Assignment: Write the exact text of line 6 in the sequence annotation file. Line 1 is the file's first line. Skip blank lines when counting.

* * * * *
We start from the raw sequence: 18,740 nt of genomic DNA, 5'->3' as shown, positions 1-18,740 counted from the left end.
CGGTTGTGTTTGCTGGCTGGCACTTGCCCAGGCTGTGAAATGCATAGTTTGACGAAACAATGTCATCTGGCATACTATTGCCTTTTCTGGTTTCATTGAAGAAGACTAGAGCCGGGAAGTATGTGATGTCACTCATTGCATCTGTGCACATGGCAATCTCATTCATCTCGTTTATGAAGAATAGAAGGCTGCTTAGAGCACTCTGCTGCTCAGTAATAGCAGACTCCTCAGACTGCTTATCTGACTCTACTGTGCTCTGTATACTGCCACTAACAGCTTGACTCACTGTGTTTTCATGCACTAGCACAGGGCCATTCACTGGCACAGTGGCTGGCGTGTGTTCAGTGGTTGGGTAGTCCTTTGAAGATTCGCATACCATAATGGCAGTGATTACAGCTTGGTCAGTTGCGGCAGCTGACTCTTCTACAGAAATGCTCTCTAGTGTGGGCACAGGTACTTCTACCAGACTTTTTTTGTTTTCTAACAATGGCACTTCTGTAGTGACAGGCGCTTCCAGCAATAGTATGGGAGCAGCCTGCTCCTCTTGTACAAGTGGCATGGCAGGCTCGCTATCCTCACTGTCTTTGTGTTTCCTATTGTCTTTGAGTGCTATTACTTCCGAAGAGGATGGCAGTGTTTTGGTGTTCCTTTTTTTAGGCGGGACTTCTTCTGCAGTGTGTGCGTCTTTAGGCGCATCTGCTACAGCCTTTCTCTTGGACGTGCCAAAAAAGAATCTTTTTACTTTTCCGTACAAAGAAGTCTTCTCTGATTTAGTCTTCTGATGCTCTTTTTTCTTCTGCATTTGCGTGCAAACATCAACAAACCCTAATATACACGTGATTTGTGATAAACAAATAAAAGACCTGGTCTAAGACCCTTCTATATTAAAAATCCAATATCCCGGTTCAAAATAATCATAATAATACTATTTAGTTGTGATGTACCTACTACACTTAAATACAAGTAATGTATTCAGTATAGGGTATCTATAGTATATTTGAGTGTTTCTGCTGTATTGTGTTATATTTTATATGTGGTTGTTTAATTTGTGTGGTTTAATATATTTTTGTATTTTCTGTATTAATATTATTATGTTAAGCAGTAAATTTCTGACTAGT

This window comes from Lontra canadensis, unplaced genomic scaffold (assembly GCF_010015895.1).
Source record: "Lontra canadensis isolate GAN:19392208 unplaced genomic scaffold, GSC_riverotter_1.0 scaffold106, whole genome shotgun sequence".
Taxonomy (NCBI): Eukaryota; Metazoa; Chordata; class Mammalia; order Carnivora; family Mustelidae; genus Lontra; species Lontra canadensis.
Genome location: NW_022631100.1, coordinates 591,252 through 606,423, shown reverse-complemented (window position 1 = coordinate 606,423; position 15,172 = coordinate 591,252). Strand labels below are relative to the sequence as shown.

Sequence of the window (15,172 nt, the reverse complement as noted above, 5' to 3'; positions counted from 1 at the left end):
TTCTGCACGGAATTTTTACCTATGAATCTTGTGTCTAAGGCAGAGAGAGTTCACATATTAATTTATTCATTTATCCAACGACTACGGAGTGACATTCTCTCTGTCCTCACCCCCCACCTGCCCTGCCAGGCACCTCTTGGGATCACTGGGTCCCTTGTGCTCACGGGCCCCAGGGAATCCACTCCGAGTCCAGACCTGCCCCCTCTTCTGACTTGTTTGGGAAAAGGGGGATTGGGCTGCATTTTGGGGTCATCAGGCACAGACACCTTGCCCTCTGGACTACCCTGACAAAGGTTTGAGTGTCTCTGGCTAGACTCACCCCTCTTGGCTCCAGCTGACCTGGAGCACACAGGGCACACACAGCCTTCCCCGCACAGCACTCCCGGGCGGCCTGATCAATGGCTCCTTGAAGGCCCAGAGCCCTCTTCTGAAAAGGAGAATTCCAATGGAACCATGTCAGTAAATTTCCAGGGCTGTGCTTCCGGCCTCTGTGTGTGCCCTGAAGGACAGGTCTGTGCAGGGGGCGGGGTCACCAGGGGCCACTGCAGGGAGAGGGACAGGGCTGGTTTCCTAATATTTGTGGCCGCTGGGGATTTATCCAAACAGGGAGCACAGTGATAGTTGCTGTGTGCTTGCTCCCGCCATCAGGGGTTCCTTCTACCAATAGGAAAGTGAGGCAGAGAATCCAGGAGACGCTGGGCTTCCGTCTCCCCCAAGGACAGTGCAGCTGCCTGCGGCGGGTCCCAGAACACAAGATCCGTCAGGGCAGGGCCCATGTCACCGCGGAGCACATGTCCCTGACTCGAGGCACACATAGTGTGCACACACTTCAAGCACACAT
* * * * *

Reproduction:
Genome location: NW_022631100.1, coordinates 591,252 through 606,423, shown reverse-complemented (window position 1 = coordinate 606,423; position 15,172 = coordinate 591,252). Strand labels below are relative to the sequence as shown.